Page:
Research activities, whether conducted in the field or laboratory, can pose unique hazards to researchers, their subjects, and the public. Our laboratory safety group includes engineers, explosion and fire experts, certified hazardous materials managers, occupational safety specialists, toxicologists, and certified industrial hygienists.
The laboratory environment can be a hazardous place to work. Laboratory workers are exposed to numerous potential hazards including chemical, biological, physical and radioactive hazards, as well as musculoskeletal stresses. Laboratory safety is governed by numerous local, state and federal regulations.
The laboratory safety experts at Robson Forensic have designed, built, maintained, and operated laboratories. Our experts are well versed in federal Occupational Safety and Health Administration (OSHA) standards, state OSHA planning requirements, industry laboratory consensus standards, guidelines, and the best practices for the control of exposure to potentially hazardous substances. These mandated requirements, standards, guidelines, and best practices are designed to provide an acceptable low risk of exposure in the work environment for the protection of workers’ health and to safeguard the community and environment.
The experts at Robson Forensic investigate incidents, involving a broad range of hazards that are found in the laboratory settings;
- Biological hazards: fungi/mold, bacteria and viruses, blood or body fluids, plants, animal or bird droppings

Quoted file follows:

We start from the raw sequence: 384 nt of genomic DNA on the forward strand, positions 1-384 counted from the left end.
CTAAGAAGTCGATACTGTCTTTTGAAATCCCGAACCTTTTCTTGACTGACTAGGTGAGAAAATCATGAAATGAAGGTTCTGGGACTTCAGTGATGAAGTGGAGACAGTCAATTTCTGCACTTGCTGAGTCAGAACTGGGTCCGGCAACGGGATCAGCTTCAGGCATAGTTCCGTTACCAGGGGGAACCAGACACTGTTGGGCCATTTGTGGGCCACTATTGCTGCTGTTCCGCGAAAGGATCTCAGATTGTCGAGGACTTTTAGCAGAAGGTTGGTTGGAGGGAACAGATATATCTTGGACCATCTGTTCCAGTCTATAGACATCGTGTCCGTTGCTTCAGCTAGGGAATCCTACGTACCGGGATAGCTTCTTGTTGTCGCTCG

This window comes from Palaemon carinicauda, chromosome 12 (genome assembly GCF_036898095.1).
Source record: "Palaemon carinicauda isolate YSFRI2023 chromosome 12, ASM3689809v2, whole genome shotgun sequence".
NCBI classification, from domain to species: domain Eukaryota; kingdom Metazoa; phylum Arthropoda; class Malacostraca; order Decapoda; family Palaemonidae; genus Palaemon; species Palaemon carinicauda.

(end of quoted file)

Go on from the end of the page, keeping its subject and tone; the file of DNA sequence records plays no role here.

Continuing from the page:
- Chemical hazards: dusts, fumes, mists, vapors, gases, steam, liquids, acids/bases, explosive compounds, salts, alcohols, asphyxiates, flammable solvents, oxidizing agents, cryogens and dry ice
- Ergonomic hazards: repetitive motion (pipetting), lifting, work areas (computers, instruments)
- Physical hazards: fire, electrical, ionizing and non-ionizing radiation, high/low pressure, pressure vibration, temperatures, noise, magnetic fields, ultraviolet (UV) radiation, laser light, autoclaves and sterilizers, centrifuges
To mitigate the hazards that are found in the laboratory, safety professionals utilize a framework called the “hierarchy of controls”. The hierarchy of controls prioritizes intervention strategies based on the premise that the best way to control a hazard is to systematically remove it from the workplace, rather than relying on workers to reduce their exposure. The types of measures that may be used to protect laboratory workers, prioritized from the most effective to least effective, are:
- Engineering controls
- Administrative controls
- Work practices
- Personal protective equipment (PPE)
Most employers use a combination of control methods. The laboratory safety experts at Robson Forensic are frequently tasked with investigating particular workplaces, specific to an incident, to evaluate the adequacy of building space, equipment, safety plans and policies.
Laboratory Casework Frequently Involves:
- Ventilation/glove boxes
- Radiation safety and exposure
- Hazardous wastes
- Air pollution/contaminant dispersion
- Facility decommissioning
- Evaluation of adequate training
- Evaluation of appropriate engineering and administrative controls
Laboratory Evidence & Testing
Robson Forensic offers a fully appointed mechanical testing laboratory to assist our clients with the inspection of evidence related to laboratory safety cases. Our lab facilities can accommodate large industrial equipment and are equipped to perform testing on a variety of electrical and mechanical devices. Visit our Mechanical Testing Laboratory page for more information.
Discuss Your Case With an Expert
Call or submit an inquiry to tell us about your case. Once we determine which expert is best qualified to assist, we will put you in direct contact.